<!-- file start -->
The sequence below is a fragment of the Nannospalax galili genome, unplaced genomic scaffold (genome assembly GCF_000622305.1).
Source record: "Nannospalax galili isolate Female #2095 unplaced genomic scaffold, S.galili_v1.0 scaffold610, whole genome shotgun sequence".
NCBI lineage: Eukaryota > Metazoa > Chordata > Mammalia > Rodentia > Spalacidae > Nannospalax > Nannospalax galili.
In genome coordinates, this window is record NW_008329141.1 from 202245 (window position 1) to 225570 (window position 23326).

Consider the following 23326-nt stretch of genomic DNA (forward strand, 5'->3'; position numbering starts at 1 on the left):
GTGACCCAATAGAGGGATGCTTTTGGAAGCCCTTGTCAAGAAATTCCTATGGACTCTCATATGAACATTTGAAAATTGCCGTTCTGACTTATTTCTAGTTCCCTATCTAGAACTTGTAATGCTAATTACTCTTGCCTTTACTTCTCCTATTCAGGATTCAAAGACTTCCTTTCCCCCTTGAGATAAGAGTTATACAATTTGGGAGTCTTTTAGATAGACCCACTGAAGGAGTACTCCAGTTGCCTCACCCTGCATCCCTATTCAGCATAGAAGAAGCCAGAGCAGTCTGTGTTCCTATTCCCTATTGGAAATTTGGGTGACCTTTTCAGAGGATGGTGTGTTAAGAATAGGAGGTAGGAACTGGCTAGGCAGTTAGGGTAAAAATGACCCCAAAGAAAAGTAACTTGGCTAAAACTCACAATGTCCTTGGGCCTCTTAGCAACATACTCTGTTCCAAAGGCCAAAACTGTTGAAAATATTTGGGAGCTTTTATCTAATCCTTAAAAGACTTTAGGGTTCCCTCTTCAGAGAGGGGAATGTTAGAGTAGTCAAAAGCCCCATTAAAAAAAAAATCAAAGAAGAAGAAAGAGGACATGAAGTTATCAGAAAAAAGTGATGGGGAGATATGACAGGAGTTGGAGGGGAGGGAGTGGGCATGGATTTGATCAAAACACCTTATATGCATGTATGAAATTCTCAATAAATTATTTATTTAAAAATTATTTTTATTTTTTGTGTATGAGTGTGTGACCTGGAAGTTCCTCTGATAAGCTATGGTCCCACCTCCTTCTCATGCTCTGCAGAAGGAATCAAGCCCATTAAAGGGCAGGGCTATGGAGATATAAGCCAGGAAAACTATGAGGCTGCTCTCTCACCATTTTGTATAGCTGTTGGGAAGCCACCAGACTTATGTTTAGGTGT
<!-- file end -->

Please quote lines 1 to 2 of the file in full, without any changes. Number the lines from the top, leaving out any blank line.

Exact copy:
The sequence below is a fragment of the Nannospalax galili genome, unplaced genomic scaffold (genome assembly GCF_000622305.1).
Source record: "Nannospalax galili isolate Female #2095 unplaced genomic scaffold, S.galili_v1.0 scaffold610, whole genome shotgun sequence".